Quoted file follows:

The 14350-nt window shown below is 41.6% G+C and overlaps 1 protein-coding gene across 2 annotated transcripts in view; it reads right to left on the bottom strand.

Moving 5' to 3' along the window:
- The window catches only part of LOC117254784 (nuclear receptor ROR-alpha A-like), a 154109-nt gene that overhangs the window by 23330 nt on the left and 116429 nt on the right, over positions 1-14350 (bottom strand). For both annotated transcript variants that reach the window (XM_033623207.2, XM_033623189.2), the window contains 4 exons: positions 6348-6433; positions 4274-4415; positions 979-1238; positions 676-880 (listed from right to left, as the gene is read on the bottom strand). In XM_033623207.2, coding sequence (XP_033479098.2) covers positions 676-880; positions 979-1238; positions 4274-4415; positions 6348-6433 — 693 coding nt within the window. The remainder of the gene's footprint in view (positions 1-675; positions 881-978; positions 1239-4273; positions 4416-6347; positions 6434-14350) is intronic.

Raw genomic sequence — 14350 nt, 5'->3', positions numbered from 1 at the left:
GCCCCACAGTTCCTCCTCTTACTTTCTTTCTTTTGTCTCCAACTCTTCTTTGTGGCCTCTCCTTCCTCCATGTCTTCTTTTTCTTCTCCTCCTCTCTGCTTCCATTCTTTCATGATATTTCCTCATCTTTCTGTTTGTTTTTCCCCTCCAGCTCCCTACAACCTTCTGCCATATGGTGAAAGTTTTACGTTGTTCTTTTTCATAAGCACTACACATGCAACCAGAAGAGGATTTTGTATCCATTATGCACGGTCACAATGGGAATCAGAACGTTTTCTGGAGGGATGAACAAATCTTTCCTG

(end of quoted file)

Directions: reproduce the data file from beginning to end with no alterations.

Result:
The 14350-nt window shown below is 41.6% G+C and overlaps 1 protein-coding gene across 2 annotated transcripts in view; it reads right to left on the bottom strand.

Moving 5' to 3' along the window:
- The window catches only part of LOC117254784 (nuclear receptor ROR-alpha A-like), a 154109-nt gene that overhangs the window by 23330 nt on the left and 116429 nt on the right, over positions 1-14350 (bottom strand). For both annotated transcript variants that reach the window (XM_033623207.2, XM_033623189.2), the window contains 4 exons: positions 6348-6433; positions 4274-4415; positions 979-1238; positions 676-880 (listed from right to left, as the gene is read on the bottom strand). In XM_033623207.2, coding sequence (XP_033479098.2) covers positions 676-880; positions 979-1238; positions 4274-4415; positions 6348-6433 — 693 coding nt within the window. The remainder of the gene's footprint in view (positions 1-675; positions 881-978; positions 1239-4273; positions 4416-6347; positions 6434-14350) is intronic.

Raw genomic sequence — 14350 nt, 5'->3', positions numbered from 1 at the left:
GCCCCACAGTTCCTCCTCTTACTTTCTTTCTTTTGTCTCCAACTCTTCTTTGTGGCCTCTCCTTCCTCCATGTCTTCTTTTTCTTCTCCTCCTCTCTGCTTCCATTCTTTCATGATATTTCCTCATCTTTCTGTTTGTTTTTCCCCTCCAGCTCCCTACAACCTTCTGCCATATGGTGAAAGTTTTACGTTGTTCTTTTTCATAAGCACTACACATGCAACCAGAAGAGGATTTTGTATCCATTATGCACGGTCACAATGGGAATCAGAACGTTTTCTGGAGGGATGAACAAATCTTTCCTG